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If I Had My Life to Live Over written by Sandra Martz

 

If I Had My Life to Live Over written by Sandra Martz

Overview:

This companion volume to the award-winning anthology, When I Am an Old Woman I Shall Wear Purple, illuminates the experiences of women, young and old, reflecting on the choices they have made. In these stories and poems we see how women's alternatives are both extended and limited by personal belief systems, ethnic and cultural identity, class and economic status, age, and gender. Whether exploring significant public events or small private choices, these word portraits resonate with authenticity and meaning.

Synopsis:


This companion volume to the award-winning anthology, When I Am an Old Woman I Shall Wear Purple, illuminates the experiences of women, young and old, reflecting on the choices they have made. In these stories and poems we see how women's alternatives are both extended and limited by personal belief systems, ethnic and cultural identity, class and economic status, age, and gender. Whether exploring significant public events or small private choices, these word portraits resonate with authenticity and meaning.

Publishers Weekly

Lacking the eccentricity and distinctiveness of its bestselling predecessor, When I Am an Old Woman I Shall Wear Purple (on women and aging), also edited by Martz, this new volume on the theme of the choices women make throughout their lives is simplistic at best. The language of most stories and poems here is uninventive and often cliched; themes are staid. ``A child is growing somewhere / in this weary world, / an innocent unwary / of emotions shattered,'' writes Shirley Vogler Meister in a sing-song, rhyming poem about adoption; and the narrator of Stephany Brown's story, whose boyfriend promptly enlisted in the Army when at 16 she told him she was pregnant, says that ``having his baby is still the best thing I ever did.'' Too many of these pieces have haunting echoes of a campaign for Family Values. Reading these pages, one would assume women no longer make choices other than having children vs. having an abortion, marriage vs. divorce, or which boy to date. A few excellent tidbits--Janice Levy's story about a Mexican woman entering the U.S. illegally and working as a maid or Pat Schneider's poem about a sister choosing to be a nun--are not enough to make this volume worth reading. 70,000 first printing. (Feb.)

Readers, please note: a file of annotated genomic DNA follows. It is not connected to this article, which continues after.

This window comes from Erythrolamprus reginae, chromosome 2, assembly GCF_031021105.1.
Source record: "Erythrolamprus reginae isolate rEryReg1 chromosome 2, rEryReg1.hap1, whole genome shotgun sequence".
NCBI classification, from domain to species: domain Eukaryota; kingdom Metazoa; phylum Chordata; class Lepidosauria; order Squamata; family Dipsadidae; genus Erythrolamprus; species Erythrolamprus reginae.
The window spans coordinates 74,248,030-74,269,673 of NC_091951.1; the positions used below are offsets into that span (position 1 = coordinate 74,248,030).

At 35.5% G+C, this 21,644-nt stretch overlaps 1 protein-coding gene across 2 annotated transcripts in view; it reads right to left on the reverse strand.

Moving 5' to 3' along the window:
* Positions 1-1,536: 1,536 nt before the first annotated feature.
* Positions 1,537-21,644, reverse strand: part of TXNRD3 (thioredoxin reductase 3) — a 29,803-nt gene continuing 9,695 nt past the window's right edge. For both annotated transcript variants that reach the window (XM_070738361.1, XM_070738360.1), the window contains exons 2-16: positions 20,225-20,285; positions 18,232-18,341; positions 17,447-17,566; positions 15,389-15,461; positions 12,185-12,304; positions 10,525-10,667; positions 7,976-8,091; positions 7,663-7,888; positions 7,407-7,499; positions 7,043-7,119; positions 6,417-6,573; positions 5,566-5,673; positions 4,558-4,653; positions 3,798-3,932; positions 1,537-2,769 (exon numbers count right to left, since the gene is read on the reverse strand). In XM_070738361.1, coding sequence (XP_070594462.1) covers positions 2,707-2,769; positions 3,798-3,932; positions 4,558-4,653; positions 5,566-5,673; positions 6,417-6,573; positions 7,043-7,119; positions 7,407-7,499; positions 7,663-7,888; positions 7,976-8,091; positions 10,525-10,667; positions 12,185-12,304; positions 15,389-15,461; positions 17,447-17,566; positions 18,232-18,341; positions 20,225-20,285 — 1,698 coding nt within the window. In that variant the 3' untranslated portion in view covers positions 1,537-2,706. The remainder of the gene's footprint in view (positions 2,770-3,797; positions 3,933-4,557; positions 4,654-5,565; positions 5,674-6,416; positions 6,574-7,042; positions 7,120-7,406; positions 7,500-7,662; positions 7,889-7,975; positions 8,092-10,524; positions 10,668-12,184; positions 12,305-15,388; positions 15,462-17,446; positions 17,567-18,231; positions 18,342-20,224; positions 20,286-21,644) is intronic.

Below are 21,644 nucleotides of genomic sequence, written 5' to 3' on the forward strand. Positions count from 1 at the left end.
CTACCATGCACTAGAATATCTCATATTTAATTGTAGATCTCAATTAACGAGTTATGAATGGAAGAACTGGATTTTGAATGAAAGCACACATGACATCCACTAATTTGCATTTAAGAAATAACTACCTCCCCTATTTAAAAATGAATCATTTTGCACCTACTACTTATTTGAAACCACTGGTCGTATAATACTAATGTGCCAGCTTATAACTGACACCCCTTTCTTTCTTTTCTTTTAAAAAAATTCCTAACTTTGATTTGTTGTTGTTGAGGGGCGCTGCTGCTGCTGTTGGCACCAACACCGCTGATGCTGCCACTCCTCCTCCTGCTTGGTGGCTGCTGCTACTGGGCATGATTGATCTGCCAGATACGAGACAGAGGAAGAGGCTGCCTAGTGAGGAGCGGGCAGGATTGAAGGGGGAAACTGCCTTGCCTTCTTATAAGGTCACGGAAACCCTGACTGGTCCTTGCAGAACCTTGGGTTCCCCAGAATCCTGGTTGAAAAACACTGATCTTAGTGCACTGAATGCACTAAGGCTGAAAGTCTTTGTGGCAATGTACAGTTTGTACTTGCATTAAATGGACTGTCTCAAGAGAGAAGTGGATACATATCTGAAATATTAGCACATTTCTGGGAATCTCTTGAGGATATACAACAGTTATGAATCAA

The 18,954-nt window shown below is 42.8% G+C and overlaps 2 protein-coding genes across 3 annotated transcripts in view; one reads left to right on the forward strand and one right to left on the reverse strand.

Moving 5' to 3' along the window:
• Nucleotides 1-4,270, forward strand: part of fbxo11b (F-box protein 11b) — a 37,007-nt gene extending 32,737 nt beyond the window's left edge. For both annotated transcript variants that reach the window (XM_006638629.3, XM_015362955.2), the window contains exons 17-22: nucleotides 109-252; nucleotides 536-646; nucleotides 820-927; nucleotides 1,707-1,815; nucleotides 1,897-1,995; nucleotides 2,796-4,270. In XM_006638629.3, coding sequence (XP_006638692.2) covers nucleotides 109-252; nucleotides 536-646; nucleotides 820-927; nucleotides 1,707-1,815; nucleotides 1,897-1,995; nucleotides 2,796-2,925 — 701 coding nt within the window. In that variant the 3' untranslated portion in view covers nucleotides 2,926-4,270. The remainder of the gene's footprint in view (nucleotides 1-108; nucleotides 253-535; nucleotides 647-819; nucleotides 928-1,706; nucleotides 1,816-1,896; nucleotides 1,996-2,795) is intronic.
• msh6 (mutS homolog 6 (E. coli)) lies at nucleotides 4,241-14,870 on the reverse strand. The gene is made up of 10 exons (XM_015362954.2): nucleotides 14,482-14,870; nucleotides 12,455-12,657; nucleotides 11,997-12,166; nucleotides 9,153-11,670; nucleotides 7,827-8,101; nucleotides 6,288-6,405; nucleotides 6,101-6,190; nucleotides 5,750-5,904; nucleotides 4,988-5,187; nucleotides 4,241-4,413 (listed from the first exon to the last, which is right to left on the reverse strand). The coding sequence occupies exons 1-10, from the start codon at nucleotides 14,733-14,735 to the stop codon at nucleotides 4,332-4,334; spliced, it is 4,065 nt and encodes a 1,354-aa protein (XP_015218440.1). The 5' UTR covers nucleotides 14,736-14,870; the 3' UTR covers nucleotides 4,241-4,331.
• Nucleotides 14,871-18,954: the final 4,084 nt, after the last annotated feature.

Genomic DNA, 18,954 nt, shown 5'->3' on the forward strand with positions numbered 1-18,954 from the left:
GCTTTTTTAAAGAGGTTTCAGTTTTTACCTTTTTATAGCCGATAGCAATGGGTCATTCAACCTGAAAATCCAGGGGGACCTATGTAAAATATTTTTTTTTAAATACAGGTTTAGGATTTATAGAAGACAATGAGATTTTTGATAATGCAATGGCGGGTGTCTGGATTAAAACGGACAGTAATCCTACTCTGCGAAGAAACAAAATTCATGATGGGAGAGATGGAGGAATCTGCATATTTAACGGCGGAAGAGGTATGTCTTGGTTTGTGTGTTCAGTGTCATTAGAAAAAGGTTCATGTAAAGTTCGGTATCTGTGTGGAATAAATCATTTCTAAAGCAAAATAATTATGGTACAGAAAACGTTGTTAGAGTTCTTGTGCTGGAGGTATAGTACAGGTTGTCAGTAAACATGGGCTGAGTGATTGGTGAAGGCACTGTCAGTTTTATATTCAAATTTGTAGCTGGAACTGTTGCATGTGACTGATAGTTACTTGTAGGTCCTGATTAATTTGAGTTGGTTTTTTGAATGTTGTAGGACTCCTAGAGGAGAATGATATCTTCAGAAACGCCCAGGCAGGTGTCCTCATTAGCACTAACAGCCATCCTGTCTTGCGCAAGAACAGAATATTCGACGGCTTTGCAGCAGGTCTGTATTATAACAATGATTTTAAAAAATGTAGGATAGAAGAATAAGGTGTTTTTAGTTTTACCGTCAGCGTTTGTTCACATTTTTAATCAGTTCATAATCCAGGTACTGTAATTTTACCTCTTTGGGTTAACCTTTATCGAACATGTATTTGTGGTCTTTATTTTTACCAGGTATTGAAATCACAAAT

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Title: If I Had My Life to Live Over

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